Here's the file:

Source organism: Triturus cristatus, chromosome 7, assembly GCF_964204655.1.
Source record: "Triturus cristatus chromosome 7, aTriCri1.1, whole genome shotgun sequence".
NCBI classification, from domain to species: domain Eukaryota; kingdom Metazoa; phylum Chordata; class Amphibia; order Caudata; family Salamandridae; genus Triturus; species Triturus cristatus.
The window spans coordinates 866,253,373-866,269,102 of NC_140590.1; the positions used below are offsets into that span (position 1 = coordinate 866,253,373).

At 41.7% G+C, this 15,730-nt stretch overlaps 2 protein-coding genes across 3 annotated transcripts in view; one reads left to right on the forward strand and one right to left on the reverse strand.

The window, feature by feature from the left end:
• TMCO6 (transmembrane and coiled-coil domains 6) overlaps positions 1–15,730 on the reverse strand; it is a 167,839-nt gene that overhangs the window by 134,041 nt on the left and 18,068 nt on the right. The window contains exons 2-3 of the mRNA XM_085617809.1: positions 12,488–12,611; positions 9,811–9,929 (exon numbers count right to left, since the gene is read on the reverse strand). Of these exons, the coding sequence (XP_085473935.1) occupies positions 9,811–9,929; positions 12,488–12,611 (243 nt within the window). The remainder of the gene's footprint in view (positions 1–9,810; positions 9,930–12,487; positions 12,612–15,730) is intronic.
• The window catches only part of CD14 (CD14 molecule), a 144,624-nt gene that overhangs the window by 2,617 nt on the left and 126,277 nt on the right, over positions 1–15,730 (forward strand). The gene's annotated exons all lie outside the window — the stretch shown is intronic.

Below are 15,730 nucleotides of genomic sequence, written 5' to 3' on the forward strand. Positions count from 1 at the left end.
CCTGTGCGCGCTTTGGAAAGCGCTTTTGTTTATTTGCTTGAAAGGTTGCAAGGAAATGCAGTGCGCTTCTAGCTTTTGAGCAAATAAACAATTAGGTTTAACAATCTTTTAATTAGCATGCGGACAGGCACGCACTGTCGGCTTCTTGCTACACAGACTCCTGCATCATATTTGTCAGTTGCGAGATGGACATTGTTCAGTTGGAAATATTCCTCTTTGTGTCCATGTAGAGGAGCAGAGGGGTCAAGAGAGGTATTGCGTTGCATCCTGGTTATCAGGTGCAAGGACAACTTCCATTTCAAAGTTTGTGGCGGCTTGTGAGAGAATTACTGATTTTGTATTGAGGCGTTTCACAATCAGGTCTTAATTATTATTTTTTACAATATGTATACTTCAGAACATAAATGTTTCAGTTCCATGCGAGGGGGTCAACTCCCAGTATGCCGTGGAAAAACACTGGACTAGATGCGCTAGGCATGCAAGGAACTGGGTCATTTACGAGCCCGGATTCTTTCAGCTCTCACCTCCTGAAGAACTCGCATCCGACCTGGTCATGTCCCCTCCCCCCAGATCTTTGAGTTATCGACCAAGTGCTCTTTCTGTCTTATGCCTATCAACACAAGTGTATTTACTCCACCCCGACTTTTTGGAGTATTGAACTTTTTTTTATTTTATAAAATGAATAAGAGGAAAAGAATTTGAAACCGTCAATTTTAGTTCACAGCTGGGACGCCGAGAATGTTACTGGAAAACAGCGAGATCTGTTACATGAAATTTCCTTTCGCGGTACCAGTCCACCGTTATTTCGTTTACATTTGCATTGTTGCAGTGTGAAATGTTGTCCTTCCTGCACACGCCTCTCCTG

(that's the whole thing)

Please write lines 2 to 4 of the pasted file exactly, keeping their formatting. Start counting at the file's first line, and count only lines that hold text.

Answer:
Source record: "Triturus cristatus chromosome 7, aTriCri1.1, whole genome shotgun sequence".
NCBI classification, from domain to species: domain Eukaryota; kingdom Metazoa; phylum Chordata; class Amphibia; order Caudata; family Salamandridae; genus Triturus; species Triturus cristatus.
The window spans coordinates 866,253,373-866,269,102 of NC_140590.1; the positions used below are offsets into that span (position 1 = coordinate 866,253,373).